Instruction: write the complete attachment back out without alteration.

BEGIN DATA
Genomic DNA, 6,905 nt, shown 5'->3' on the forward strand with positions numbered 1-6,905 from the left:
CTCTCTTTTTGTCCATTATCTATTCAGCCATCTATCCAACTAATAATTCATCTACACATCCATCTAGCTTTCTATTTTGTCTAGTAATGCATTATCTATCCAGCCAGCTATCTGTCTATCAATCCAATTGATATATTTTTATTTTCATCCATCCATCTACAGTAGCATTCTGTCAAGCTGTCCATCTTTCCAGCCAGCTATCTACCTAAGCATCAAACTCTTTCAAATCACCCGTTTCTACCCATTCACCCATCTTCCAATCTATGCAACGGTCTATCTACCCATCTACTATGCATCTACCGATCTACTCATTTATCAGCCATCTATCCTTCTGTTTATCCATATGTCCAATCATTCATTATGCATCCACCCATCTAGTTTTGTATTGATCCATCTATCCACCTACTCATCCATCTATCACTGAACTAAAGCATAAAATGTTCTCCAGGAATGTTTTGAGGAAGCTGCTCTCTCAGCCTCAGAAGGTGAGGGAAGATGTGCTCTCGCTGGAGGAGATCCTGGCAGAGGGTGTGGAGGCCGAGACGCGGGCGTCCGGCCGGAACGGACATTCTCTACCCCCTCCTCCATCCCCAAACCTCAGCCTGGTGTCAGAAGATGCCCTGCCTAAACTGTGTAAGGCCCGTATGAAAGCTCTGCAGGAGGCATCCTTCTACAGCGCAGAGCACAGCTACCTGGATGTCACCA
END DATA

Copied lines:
Genomic DNA, 6,905 nt, shown 5'->3' on the forward strand with positions numbered 1-6,905 from the left:
CTCTCTTTTTGTCCATTATCTATTCAGCCATCTATCCAACTAATAATTCATCTACACATCCATCTAGCTTTCTATTTTGTCTAGTAATGCATTATCTATCCAGCCAGCTATCTGTCTATCAATCCAATTGATATATTTTTATTTTCATCCATCCATCTACAGTAGCATTCTGTCAAGCTGTCCATCTTTCCAGCCAGCTATCTACCTAAGCATCAAACTCTTTCAAATCACCCGTTTCTACCCATTCACCCATCTTCCAATCTATGCAACGGTCTATCTACCCATCTACTATGCATCTACCGATCTACTCATTTATCAGCCATCTATCCTTCTGTTTATCCATATGTCCAATCATTCATTATGCATCCACCCATCTAGTTTTGTATTGATCCATCTATCCACCTACTCATCCATCTATCACTGAACTAAAGCATAAAATGTTCTCCAGGAATGTTTTGAGGAAGCTGCTCTCTCAGCCTCAGAAGGTGAGGGAAGATGTGCTCTCGCTGGAGGAGATCCTGGCAGAGGGTGTGGAGGCCGAGACGCGGGCGTCCGGCCGGAACGGACATTCTCTACCCCCTCCTCCATCCCCAAACCTCAGCCTGGTGTCAGAAGATGCCCTGCCTAAACTGTGTAAGGCCCGTATGAAAGCTCTGCAGGAGGCATCCTTCTACAGCGCAGAGCACAGCTACCTGGATGTCACCA